Variations in the Age of Arctic Sea-ice and Summer Sea-ice Extent
Ignatius G. Rigor1,2 & John M.
Center, Applied Physics Laboratory, University of Washington
of Atmospheric Sciences, University
Geophys. Res. Lett., v. 31, doi:10.1029/2004GL019492, 2004. [Full
Three of the past six summers have exhibited record low sea-ice extent on the Arctic Ocean. These minima may have been dynamically
induced by changes in the surface winds. Based on results of a simple model
that keeps track of the age of ice as it moves about on the Arctic
Ocean, we argue that the areal coverage of thick multi-year ice
decreased precipitously during 1989-1990 when the Arctic Oscillation was in an
extreme “high index” state, and has remained low since that time. Under these
conditions, younger, thinner ice anomalies recirculate back to the Alaskan
coast more quickly, decreasing the time that new ice has to ridge and thicken
before returning for another melt season. During the 2002 and 2003 summers this
anomalously younger, thinner ice was advected into Alaskan coastal waters where
extensive melting was observed, even though temperatures were locally colder
than normal. The age of sea-ice explains more than half of the variance in
summer sea-ice extent.
1. Age of
sea ice on the Arctic Ocean estimated from the
drift of buoys
(pink tracks), and satellite derived estimates of sea ice extent
(green line). Some things to note:
Changes in wind and ice motion related to the Arctic Oscillation drives
changes in the age and thickness of sea ice.
Area of old ice has decreased dramatically during the last 15 years.
Recirculation of younger, thinner sea ice back to the Alaskan coast
explain most of the variance in summer sea ice extent.
This relationship may be exploited to predict summer sea ice extent.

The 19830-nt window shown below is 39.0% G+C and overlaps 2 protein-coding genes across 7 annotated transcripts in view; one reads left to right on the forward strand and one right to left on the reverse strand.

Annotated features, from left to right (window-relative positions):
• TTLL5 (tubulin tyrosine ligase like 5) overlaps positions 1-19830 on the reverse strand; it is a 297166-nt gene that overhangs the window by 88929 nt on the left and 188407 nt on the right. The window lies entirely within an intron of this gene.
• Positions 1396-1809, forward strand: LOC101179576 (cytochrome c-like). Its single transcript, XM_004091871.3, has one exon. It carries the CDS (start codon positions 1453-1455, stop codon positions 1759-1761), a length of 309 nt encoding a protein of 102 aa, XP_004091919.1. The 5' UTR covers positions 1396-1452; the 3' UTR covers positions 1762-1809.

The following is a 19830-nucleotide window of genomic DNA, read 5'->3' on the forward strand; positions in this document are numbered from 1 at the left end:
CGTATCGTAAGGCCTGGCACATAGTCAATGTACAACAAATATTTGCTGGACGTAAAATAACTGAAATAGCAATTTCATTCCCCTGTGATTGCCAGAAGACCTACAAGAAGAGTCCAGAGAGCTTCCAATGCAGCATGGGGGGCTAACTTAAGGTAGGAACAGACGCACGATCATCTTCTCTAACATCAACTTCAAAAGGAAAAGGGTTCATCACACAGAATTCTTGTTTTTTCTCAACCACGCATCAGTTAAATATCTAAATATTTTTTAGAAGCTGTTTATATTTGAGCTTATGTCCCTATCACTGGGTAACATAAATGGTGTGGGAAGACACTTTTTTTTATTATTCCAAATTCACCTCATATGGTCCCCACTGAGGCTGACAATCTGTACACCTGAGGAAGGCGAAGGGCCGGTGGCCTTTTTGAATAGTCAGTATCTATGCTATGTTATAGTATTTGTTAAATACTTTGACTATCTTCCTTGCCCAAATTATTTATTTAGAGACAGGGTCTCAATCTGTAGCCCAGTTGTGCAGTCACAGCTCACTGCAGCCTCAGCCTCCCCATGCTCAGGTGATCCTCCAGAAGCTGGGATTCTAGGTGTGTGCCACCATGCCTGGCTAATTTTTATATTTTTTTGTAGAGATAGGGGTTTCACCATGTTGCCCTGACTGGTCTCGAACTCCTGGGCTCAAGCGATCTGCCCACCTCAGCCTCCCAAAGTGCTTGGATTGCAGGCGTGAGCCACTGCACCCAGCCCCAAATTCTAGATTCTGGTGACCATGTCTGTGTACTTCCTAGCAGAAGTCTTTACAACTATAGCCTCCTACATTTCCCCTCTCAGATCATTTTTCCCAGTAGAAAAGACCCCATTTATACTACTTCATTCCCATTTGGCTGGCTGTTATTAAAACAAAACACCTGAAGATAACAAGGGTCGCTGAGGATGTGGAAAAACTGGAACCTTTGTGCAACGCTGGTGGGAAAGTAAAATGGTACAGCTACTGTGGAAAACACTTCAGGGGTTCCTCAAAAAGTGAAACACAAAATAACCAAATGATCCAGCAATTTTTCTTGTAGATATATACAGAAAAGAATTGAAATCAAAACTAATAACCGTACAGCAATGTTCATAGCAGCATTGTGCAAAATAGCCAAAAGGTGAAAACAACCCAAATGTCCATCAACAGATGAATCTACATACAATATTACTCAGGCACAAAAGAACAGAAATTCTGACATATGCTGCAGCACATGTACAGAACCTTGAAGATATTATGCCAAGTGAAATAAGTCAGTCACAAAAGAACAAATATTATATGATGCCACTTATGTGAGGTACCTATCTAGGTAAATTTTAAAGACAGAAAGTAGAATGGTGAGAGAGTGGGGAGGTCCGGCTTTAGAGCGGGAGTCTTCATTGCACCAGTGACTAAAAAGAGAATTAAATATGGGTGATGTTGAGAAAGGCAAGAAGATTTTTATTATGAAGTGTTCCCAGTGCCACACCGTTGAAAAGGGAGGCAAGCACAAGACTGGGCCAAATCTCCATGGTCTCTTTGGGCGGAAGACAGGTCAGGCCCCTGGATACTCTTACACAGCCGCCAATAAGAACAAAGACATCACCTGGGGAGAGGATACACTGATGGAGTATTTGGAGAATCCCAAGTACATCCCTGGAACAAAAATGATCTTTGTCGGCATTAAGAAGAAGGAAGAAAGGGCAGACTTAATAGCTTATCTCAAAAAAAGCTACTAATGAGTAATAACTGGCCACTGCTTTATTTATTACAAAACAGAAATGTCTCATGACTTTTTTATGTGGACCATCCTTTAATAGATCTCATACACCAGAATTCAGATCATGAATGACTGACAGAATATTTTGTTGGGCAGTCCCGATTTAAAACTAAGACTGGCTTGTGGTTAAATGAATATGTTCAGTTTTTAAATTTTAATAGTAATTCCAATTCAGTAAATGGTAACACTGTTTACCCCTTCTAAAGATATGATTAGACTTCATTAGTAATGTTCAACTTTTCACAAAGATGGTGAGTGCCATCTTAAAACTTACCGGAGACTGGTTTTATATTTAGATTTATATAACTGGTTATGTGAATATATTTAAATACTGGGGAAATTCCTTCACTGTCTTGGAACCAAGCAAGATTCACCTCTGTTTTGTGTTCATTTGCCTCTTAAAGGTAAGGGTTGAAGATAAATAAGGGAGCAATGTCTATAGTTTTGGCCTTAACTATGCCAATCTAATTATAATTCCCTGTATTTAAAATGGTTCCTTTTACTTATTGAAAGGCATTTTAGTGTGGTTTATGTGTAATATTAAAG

Animations of the age of sea ice updated through October 2007:
MPG movie showing buoy drift and ice concentrations.
MPG format showing buoy drift (no ice concentrations).
The red dots shows the current location of buoys used to estimate the age of
sea ice. The areas of older, thicker ice are shown in white, while younger,
thinner sea ice is shown as darker shades of blue.
This animation of the age of sea ice shows:
1.) A large Beaufort Gyre which covers most of the Arctic Ocean during the 1980’s, and a transpolar drift
stream shifted towards the Eurasian Arctic. Older, thicker sea ice (white ice)
covers about 80% of the Arctic Ocean up to
1988. The date is shown in the upper left corner.
2.) With the step to high-AO conditions in 1989, the
Beaufort Gyre shrinks and is confined to the corner between Alaska
The Transpolar Drift Stream now sweeps across most of the Arctic Ocean,
carrying most of the older, thicker sea ice out of the Arctic Ocean through
Fram Strait (lower right). By 1990, only about 30% of the Arctic
Ocean is covered by older thicker sea ice.
3.) During the high-AO years that follow (1991 and on),
this younger thinner sea ice is shown to recirculated back to the Alaskan coast
where extensive open water has been observed during summer.
age of sea ice drifting towards the coast explains over 50% of the variance in
summer sea ice extent (compared to less than 15% of the variance explained by
the seasonal redistribution of sea ice, and advection of heat by summer winds).
was funded by a fellowship from the Applied Physics Laboratory, University of Washington, by NOAA Grant NA17RJ1232,
and ONR Grant N00014-98-1-0698. Wallace was funded by the National Science
Foundation under grant ATM 0318675. This publication was partially funded by
the Joint Institute for the Study of the Atmosphere and Ocean (JISAO) under
NOAA Cooperative Agreement No. NA17RJ1232, Contribution # 1054.
References and notes: